Most of us don't have that kind of space so we must use much smaller batteries of the Lithium Polymer variety. My sweet spot for size and capacity is 240mAh. That's a far cry from your 3200mAh cells.

Lithium Ion cells are only made in certain sizes. Lithium Polymer can be made in almost all possible combinations of width, length, and height. Sizes are capacity dependent.

I would love to be able to use 18650 cells from a quality manufacturer like Panasonic. Instead, those of us using Lithium Polymer have to use cells from unknown manufacturers. Some cells are of good quality and some cells aren't. There is no real way to tell until they are used.

Plus, no Lithium Polymer vendor wants to reveal the actual factory manufacturing the cells. Some vendors say they have a factory when they are only having a real factory put their name on the cell.

Pete Steinmetz



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 Posted: Thu Jan 29th, 2015 08:18 am
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Tony Walsham
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I cannot imagine any reputable factory putting the name to a non genuine product.
Fakes are an unfortunate reality in this industry. Just like fake Spektrum RX's were until they were stamped out.
Caveat Emptor.



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 Posted: Thu Jan 29th, 2015 08:26 am
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Tramcar Trev
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mwiz64 wrote:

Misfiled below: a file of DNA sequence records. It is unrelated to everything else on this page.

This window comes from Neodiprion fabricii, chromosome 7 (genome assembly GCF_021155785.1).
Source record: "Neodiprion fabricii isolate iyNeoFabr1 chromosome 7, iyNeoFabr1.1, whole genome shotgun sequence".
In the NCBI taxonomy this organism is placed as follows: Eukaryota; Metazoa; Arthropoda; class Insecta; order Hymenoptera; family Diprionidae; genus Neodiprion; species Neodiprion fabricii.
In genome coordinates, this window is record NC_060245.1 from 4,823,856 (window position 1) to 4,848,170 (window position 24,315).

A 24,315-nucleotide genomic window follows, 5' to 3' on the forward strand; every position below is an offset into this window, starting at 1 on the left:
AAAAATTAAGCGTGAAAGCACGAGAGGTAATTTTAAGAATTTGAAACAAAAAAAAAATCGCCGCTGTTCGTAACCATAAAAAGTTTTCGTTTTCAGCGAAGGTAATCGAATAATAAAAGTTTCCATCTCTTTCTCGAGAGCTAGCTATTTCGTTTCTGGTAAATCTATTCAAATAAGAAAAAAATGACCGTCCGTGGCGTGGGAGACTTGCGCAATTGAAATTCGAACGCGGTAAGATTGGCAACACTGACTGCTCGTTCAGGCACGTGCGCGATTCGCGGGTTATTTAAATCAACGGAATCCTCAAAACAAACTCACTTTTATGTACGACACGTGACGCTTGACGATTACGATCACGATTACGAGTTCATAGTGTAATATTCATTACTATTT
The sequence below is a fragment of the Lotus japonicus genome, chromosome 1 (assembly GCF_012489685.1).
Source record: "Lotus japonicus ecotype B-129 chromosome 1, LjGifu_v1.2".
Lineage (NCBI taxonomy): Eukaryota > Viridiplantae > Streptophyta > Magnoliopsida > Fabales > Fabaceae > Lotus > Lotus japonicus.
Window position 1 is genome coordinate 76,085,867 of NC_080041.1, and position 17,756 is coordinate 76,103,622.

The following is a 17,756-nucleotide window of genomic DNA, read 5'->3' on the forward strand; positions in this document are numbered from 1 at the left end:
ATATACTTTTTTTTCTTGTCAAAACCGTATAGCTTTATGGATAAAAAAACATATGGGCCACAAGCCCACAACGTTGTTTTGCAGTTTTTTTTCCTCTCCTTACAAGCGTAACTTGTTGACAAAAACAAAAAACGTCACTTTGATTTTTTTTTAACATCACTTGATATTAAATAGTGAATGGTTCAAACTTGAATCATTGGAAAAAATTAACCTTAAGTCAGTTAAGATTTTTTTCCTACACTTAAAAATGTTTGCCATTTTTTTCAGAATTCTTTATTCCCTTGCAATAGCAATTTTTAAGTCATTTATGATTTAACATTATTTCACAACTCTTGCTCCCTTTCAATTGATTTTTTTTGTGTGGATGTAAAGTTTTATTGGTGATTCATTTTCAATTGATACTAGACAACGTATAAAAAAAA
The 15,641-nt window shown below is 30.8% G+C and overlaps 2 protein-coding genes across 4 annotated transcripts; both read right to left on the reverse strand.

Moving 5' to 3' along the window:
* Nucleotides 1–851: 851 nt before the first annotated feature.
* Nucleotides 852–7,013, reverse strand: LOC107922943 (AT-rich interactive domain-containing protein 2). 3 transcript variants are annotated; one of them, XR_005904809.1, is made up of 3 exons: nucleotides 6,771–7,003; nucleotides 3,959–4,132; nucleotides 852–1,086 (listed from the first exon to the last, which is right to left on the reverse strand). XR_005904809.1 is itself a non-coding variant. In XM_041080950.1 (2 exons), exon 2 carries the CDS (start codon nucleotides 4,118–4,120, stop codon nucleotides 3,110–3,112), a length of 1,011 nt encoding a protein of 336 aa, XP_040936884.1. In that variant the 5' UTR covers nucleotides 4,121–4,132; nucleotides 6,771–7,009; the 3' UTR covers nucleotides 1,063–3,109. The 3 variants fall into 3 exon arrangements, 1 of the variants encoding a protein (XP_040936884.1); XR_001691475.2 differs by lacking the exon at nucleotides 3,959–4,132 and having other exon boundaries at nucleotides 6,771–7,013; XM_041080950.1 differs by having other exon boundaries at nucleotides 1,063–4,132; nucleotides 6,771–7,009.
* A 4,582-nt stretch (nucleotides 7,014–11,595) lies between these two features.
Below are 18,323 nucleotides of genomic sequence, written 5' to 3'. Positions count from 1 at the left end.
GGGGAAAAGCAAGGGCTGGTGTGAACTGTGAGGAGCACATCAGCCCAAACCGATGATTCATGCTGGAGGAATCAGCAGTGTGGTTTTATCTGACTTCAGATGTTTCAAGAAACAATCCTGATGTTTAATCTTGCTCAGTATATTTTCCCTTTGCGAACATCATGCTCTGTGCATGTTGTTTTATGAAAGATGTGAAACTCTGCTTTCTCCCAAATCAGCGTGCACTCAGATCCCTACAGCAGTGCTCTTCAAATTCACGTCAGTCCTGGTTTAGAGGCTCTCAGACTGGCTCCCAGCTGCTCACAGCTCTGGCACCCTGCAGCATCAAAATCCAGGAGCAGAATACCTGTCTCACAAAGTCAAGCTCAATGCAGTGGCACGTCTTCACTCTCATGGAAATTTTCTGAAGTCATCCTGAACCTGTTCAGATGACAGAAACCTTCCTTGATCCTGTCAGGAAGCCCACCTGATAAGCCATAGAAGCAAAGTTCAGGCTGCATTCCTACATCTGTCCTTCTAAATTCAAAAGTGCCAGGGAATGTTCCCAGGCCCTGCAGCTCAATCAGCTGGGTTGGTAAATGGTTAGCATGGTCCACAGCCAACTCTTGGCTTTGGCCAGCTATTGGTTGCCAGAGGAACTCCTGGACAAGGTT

If I wanted to try R/C on an Fn3 scale train and I didn't want to break the bank, I'd just buy what any R/C car guy would need to buy. Here is an example of a cheap easy system that you could install in a tender or following car.

Radio:
http://www.hobbyking.com/hobbyking/store/__10608__Hobby_King_GT_2_2_4Ghz_2Ch_Tx_Rx.html
Speed Control:
http://www.hobbyking.com/hobbyking/store/__32025__HobbyKing_X_Car_45A_Brushed_Car_ESC.html
Battery:
http://www.hobbyking.com/hobbyking/store/__6308__ZIPPY_Flightmax_1300mAh_3S1P_20C.html
Charger:
http://www.hobbyking.com/hobbyking/store/__22297__Hobbyking_ECO_SIX_80W_6A_2_6S_Battery_Balance_Charger_AC_DC_w_PSU.html

How does it work? Simple, plug the controller to the radio receiver. Connect the battery to the controller... might need to solder up a connector on the controller side. Connect the controller leads to the motor terminals. Again, you might want to solder up a connector for this. Id use the connector between the battery and the controller as an on/off switch on the loco but you can wire in a switch, if you like. Now turn on the radio and loco and go play. How long would this installation take me....? Maybe an hour at most and I haven even spent $100 total... including the charger.

I concur completely.

I bought enough R/C gear to control 6 of my trams for just a tad over AU$100. Only 1 Tx but 6 Rx, 6 ESC's.
In fact buying the expensive R/C stuff can give you problems when "binding" the Rx to the Tx so stay away from sets with LCD displays etc.... I've even tried the really cheap speed controls via eBay and they handle my line voltage of 13.8 quite well. If they were running at 10amps maybe they would fizz but all seem to be happy at 14V, 2A and cost nothing....

R/C for trams goes back to the 1950's as the pic clearly shows.

Attachment: 1296 @ La Perouse loop..jpg (Downloaded 78 times)